I wrote a blog post describing the article, talking about criticisms of Crick and Koch's theory, and describing related research involving salvia:

http://the-lagrangian.blogspot.com/2014/07/epilepsy-consciousness-and-salvia.html

Enjoy.

Comment by adam_strandberg on Useful Standardized Tests? · 2014-07-08T00:17:00.295Z · score: 0 (0 votes) · LW · GW

The 100 Questions link is really nice- I particularly liked this question: "How random are synaptic events? And why (both from a functional as well as from a biophysical point of view)?" I am not sure why this question hadn't already occurred to me, but I'm glad I have it now.

Comment by adam_strandberg on [LINK] Claustrum Stimulation Temporarily Turns Off Consciousness in an otherwise Awake Patient · 2014-07-07T20:44:39.681Z · score: 1 (1 votes) · LW · GW

The link to the original paper is broken.

Comment by adam_strandberg on Discovering Your Secretly Secret Sensory Experiences · 2014-03-19T22:46:32.363Z · score: 2 (2 votes) · LW · GW

Even better than that is this series of blog posts, which talks about color identification across languages, the way that color-space is in a sense "optimally" divided by basic color words, and how children develop a sense for naming colors:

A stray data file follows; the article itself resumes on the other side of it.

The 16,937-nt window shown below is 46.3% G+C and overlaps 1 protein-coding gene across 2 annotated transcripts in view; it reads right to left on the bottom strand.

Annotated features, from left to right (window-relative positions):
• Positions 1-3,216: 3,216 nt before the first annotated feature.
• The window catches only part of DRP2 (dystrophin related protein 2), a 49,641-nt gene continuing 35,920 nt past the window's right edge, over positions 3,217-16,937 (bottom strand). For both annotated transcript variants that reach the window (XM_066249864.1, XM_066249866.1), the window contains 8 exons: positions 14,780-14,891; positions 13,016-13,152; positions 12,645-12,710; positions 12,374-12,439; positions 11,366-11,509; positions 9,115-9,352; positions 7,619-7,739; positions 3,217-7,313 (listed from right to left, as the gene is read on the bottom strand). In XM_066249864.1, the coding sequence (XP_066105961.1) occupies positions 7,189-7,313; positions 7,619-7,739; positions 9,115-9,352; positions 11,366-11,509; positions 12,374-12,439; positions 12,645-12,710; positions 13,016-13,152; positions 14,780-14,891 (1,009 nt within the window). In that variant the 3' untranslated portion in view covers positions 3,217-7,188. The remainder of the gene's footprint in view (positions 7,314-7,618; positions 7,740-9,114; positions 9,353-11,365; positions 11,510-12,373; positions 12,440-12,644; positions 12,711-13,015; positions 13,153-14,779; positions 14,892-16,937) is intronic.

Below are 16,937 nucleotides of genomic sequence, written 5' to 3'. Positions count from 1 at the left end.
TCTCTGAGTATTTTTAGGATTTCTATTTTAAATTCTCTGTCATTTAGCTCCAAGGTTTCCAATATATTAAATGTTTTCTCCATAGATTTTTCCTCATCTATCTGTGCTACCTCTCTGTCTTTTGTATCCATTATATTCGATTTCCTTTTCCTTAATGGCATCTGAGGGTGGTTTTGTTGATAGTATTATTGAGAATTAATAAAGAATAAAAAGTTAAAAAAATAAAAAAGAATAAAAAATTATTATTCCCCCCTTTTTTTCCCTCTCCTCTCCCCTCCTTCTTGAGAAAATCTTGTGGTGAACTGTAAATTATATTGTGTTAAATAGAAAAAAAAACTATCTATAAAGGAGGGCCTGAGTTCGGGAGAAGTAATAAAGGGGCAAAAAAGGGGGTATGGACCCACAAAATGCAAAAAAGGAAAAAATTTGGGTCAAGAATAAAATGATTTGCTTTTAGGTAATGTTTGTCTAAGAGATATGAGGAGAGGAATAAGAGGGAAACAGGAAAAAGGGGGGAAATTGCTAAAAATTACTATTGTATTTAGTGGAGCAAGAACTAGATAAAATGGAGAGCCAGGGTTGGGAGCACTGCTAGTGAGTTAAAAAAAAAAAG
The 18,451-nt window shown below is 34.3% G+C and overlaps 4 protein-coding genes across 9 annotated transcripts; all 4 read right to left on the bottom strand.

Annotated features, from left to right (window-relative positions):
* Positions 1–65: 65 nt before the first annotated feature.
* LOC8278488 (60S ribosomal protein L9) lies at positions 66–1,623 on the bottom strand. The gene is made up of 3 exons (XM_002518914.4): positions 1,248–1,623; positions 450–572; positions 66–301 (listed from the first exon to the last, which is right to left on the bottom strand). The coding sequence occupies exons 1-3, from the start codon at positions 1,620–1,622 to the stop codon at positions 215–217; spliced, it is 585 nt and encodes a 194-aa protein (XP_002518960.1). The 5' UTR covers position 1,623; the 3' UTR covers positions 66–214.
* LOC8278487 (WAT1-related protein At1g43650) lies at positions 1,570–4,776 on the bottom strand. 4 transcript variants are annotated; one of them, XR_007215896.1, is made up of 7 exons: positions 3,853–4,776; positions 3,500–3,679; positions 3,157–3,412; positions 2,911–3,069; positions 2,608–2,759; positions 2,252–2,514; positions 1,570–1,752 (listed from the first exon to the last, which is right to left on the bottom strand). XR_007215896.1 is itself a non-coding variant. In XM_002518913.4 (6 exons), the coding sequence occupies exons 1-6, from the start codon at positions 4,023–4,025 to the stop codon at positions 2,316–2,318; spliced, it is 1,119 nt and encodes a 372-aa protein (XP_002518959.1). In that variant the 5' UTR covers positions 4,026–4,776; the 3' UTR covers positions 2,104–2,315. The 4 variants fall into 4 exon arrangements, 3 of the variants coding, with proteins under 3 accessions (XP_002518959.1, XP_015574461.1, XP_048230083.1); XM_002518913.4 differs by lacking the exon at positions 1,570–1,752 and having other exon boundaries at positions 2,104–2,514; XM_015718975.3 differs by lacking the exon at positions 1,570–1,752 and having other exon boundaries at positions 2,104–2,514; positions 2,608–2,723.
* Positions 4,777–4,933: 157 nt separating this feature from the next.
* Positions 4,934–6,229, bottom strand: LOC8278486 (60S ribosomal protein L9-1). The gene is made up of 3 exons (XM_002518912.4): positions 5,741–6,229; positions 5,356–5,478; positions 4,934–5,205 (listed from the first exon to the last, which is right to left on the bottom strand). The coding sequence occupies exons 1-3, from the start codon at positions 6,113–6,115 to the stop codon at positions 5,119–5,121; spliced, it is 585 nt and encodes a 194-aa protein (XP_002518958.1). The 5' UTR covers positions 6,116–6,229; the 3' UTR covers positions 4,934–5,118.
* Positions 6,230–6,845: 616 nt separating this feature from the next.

http://www.wired.com/wiredscience/2012/06/the-crayola-fication-of-the-world-how-we-gave-colors-names-and-it-messed-with-our-brains-part-i/ http://www.wired.com/wiredscience/2012/06/the-crayola-fication-of-the-world-how-we-gave-colors-names-and-it-messed-with-our-brains-part-ii/

Comment by adam_strandberg on Rationality Quotes February 2014 · 2014-02-24T06:44:00.341Z · score: 9 (9 votes) · LW · GW

Also, this from his summary of Nietzsche's "Thus Spoke Zarathustra":

Humanity isn't an end, it's a fork in the road, and you have two options: "Animal" and "Superman". For some reason, people keep going left, the easy way, the way back to where we came from. Fuck 'em. Other people just stand there, staring at the signposts, as if they're going to come alive and tell them what to do or something. Dude, the sign says fucking "SUPERMAN". How much more of a clue do these assholes want?

Comment by adam_strandberg on A Fervent Defense of Frequentist Statistics · 2014-02-19T04:46:55.852Z · score: 2 (2 votes) · LW · GW